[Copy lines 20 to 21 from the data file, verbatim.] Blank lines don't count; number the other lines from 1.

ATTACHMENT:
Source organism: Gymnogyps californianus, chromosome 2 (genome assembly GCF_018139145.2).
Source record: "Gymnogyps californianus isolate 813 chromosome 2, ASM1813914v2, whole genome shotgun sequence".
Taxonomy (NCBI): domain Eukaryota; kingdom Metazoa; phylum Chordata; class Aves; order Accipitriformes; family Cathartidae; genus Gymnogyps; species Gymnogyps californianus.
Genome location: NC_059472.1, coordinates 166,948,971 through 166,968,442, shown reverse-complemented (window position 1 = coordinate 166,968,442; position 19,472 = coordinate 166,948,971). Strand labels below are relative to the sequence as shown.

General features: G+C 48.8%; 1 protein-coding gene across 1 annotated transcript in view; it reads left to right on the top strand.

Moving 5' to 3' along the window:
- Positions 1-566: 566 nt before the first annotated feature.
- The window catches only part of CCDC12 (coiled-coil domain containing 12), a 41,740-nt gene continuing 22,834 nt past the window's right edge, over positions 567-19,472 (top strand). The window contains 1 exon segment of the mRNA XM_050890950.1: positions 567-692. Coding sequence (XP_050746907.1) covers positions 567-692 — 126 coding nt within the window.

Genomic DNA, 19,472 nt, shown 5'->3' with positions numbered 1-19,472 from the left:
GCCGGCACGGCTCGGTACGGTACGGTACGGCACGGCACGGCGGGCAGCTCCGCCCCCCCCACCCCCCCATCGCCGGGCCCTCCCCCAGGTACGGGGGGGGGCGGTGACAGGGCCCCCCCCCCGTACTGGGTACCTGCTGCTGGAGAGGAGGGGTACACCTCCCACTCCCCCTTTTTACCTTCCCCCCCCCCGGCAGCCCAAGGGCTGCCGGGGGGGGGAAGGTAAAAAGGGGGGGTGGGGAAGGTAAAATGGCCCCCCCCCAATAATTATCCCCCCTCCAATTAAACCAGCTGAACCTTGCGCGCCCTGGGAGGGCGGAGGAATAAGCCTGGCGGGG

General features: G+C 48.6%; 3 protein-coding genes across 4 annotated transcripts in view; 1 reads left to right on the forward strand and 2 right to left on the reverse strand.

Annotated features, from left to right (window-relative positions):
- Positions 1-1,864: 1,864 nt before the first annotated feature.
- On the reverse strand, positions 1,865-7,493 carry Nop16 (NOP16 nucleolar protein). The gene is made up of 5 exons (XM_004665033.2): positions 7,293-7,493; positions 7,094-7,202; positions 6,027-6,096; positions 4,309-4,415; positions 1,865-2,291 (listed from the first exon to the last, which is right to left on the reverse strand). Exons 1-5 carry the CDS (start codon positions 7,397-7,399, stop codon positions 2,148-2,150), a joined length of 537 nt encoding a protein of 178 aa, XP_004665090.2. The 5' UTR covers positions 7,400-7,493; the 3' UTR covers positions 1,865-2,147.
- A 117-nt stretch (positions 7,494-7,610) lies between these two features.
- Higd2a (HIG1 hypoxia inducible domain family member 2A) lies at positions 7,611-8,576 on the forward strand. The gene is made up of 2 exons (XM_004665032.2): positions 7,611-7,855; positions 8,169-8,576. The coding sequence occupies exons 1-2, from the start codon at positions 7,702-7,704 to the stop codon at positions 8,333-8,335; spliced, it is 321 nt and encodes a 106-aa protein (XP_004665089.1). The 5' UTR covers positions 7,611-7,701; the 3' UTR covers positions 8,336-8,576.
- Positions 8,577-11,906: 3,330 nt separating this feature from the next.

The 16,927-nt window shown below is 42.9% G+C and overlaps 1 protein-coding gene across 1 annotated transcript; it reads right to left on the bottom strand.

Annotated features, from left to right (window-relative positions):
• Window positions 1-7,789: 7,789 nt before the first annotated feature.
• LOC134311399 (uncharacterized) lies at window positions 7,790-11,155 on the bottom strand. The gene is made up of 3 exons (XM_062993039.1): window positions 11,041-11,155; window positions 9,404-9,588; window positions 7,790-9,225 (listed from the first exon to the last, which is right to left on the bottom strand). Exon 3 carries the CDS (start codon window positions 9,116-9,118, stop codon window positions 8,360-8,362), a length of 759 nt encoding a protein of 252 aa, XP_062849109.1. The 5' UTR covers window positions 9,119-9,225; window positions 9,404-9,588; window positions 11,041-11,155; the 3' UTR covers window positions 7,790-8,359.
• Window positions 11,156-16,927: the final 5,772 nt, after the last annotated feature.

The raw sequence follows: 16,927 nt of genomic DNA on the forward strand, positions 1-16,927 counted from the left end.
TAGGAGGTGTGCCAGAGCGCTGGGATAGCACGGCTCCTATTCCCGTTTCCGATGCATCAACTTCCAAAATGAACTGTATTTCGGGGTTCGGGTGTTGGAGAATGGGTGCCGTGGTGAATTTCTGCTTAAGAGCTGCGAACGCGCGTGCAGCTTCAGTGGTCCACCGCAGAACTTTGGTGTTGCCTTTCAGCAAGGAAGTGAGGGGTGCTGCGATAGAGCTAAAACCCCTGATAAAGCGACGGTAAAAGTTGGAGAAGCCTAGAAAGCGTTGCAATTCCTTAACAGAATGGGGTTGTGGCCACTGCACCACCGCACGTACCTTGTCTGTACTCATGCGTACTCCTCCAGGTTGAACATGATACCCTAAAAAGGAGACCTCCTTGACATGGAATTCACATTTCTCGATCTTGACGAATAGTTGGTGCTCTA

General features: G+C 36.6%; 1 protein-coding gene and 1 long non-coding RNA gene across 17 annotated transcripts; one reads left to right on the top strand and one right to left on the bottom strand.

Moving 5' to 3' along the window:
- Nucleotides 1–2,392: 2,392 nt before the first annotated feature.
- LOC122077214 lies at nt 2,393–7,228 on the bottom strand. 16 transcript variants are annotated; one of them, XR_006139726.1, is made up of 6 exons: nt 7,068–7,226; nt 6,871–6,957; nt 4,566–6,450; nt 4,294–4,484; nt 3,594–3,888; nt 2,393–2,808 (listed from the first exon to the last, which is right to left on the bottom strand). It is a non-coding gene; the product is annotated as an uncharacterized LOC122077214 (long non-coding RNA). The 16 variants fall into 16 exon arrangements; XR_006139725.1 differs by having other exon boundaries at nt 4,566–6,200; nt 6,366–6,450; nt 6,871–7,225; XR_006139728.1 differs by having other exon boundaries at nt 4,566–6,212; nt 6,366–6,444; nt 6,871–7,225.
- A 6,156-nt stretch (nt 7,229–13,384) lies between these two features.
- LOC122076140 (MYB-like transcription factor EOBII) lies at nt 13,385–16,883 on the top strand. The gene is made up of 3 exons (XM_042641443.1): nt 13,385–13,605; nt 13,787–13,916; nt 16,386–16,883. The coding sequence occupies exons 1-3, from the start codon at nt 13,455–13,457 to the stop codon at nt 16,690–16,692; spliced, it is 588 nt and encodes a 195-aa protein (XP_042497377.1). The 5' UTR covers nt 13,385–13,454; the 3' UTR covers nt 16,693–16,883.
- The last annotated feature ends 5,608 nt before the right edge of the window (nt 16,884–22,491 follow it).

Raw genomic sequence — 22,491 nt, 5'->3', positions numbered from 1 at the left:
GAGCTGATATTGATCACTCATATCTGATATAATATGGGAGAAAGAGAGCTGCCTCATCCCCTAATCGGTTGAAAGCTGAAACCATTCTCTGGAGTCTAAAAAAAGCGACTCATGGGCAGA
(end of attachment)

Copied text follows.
• Window positions 1-7,789: 7,789 nt before the first annotated feature.
• LOC134311399 (uncharacterized) lies at window positions 7,790-11,155 on the bottom strand. The gene is made up of 3 exons (XM_062993039.1): window positions 11,041-11,155; window positions 9,404-9,588; window positions 7,790-9,225 (listed from the first exon to the last, which is right to left on the bottom strand). Exon 3 carries the CDS (start codon window positions 9,116-9,118, stop codon window positions 8,360-8,362), a length of 759 nt encoding a protein of 252 aa, XP_062849109.1. The 5' UTR covers window positions 9,119-9,225; window positions 9,404-9,588; window positions 11,041-11,155; the 3' UTR covers window positions 7,790-8,359.